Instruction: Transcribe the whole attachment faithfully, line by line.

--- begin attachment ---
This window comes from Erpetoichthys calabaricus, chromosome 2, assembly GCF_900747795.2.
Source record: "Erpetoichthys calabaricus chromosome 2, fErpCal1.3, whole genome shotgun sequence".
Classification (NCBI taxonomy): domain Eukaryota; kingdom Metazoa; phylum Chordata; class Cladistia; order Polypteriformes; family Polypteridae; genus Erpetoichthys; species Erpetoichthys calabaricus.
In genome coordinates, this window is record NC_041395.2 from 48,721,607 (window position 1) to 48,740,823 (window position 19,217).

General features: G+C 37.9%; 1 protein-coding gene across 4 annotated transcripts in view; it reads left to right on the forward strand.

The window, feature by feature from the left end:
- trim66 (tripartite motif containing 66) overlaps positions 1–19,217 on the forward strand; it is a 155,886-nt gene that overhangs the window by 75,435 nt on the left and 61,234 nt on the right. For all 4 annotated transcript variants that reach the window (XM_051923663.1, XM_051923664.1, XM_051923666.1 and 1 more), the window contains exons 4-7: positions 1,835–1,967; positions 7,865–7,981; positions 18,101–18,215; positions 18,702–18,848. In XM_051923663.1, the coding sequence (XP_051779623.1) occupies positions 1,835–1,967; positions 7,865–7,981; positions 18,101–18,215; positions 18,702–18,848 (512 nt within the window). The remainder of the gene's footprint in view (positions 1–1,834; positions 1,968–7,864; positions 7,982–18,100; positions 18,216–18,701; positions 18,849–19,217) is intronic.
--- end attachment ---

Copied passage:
This window comes from Erpetoichthys calabaricus, chromosome 2, assembly GCF_900747795.2.
Source record: "Erpetoichthys calabaricus chromosome 2, fErpCal1.3, whole genome shotgun sequence".
Classification (NCBI taxonomy): domain Eukaryota; kingdom Metazoa; phylum Chordata; class Cladistia; order Polypteriformes; family Polypteridae; genus Erpetoichthys; species Erpetoichthys calabaricus.
In genome coordinates, this window is record NC_041395.2 from 48,721,607 (window position 1) to 48,740,823 (window position 19,217).

General features: G+C 37.9%; 1 protein-coding gene across 4 annotated transcripts in view; it reads left to right on the forward strand.

The window, feature by feature from the left end:
- trim66 (tripartite motif containing 66) overlaps positions 1–19,217 on the forward strand; it is a 155,886-nt gene that overhangs the window by 75,435 nt on the left and 61,234 nt on the right. For all 4 annotated transcript variants that reach the window (XM_051923663.1, XM_051923664.1, XM_051923666.1 and 1 more), the window contains exons 4-7: positions 1,835–1,967; positions 7,865–7,981; positions 18,101–18,215; positions 18,702–18,848. In XM_051923663.1, the coding sequence (XP_051779623.1) occupies positions 1,835–1,967; positions 7,865–7,981; positions 18,101–18,215; positions 18,702–18,848 (512 nt within the window). The remainder of the gene's footprint in view (positions 1–1,834; positions 1,968–7,864; positions 7,982–18,100; positions 18,216–18,701; positions 18,849–19,217) is intronic.